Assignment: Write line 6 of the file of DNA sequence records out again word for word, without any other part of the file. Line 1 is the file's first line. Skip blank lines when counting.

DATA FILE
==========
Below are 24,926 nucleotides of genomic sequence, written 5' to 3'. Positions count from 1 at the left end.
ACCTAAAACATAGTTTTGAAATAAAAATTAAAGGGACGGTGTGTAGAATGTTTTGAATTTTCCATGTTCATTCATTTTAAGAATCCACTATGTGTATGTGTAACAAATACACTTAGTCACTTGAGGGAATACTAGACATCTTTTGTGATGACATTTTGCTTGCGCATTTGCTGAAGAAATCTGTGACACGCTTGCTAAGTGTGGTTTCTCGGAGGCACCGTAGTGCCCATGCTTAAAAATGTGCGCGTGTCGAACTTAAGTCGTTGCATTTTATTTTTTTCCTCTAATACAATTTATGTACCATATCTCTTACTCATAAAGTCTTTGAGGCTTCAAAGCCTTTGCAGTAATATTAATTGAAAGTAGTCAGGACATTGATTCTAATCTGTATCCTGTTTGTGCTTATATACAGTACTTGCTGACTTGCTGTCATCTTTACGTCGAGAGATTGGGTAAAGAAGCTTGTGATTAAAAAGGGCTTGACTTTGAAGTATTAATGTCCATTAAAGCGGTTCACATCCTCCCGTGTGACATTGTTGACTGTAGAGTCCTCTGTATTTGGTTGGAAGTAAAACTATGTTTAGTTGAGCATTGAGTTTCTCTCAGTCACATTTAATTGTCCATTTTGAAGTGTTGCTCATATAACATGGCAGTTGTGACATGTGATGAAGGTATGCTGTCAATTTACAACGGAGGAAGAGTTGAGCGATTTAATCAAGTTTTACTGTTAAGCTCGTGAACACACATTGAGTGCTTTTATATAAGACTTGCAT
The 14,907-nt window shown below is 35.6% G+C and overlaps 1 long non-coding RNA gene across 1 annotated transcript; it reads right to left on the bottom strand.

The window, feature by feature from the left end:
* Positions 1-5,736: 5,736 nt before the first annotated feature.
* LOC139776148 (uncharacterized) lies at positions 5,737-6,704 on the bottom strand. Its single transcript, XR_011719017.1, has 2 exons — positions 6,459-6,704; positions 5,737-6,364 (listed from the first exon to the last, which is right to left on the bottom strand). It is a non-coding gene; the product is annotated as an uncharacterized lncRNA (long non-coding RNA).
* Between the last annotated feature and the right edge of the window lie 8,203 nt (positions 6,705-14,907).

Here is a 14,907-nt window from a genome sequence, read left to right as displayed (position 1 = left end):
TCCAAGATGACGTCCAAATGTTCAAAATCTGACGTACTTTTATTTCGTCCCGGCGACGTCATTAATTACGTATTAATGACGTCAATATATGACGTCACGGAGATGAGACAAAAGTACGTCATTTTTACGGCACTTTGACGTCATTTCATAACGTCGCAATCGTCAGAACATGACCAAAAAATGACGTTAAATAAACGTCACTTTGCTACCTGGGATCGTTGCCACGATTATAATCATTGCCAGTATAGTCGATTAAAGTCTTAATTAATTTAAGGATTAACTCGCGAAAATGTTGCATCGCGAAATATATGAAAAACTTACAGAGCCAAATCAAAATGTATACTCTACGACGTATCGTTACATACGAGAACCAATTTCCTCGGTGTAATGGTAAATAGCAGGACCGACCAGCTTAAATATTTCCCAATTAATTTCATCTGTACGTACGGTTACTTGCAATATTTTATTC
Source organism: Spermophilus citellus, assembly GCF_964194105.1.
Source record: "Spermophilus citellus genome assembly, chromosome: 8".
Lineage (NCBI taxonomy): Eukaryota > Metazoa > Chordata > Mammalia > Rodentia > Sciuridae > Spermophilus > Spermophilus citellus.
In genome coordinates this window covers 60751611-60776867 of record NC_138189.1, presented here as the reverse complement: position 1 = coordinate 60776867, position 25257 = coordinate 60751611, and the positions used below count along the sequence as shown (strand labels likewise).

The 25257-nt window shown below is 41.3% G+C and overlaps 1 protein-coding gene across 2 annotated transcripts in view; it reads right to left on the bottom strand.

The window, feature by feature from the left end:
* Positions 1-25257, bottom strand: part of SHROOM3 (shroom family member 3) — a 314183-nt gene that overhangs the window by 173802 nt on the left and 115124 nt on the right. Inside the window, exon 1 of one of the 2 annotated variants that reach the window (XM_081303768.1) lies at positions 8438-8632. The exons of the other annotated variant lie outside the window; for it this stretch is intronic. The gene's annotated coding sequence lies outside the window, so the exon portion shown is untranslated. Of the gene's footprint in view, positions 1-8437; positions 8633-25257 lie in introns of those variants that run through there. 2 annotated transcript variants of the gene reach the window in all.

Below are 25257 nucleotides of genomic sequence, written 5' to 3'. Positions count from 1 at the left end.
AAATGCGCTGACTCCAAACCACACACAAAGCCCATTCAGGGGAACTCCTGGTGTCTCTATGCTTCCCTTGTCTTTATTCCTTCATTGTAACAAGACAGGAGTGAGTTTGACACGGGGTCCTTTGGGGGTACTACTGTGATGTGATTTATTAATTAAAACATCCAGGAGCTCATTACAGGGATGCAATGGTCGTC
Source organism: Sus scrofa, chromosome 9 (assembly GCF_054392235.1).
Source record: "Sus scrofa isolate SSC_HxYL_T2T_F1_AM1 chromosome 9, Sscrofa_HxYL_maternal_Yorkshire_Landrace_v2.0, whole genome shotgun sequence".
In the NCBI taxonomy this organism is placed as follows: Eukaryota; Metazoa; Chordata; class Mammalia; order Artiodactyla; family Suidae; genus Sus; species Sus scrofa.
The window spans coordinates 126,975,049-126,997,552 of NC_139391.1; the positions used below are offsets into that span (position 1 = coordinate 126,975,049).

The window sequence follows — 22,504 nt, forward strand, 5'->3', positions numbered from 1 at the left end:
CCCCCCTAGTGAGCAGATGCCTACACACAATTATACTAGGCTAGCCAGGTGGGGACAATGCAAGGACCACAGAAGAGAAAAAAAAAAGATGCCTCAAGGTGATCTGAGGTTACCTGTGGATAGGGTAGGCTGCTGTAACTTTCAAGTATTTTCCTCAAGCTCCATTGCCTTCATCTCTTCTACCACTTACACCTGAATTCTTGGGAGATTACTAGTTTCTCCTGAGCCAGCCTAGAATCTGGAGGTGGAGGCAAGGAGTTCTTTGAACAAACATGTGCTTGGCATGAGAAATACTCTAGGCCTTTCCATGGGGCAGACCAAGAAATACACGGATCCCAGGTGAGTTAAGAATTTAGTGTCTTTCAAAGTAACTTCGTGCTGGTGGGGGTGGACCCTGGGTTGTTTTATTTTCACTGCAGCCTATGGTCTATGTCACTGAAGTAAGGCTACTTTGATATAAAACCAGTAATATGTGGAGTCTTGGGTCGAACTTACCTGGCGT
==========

* LOC139776148 (uncharacterized) lies at positions 5,737-6,704 on the bottom strand. Its single transcript, XR_011719017.1, has 2 exons — positions 6,459-6,704; positions 5,737-6,364 (listed from the first exon to the last, which is right to left on the bottom strand). It is a non-coding gene; the product is annotated as an uncharacterized lncRNA (long non-coding RNA).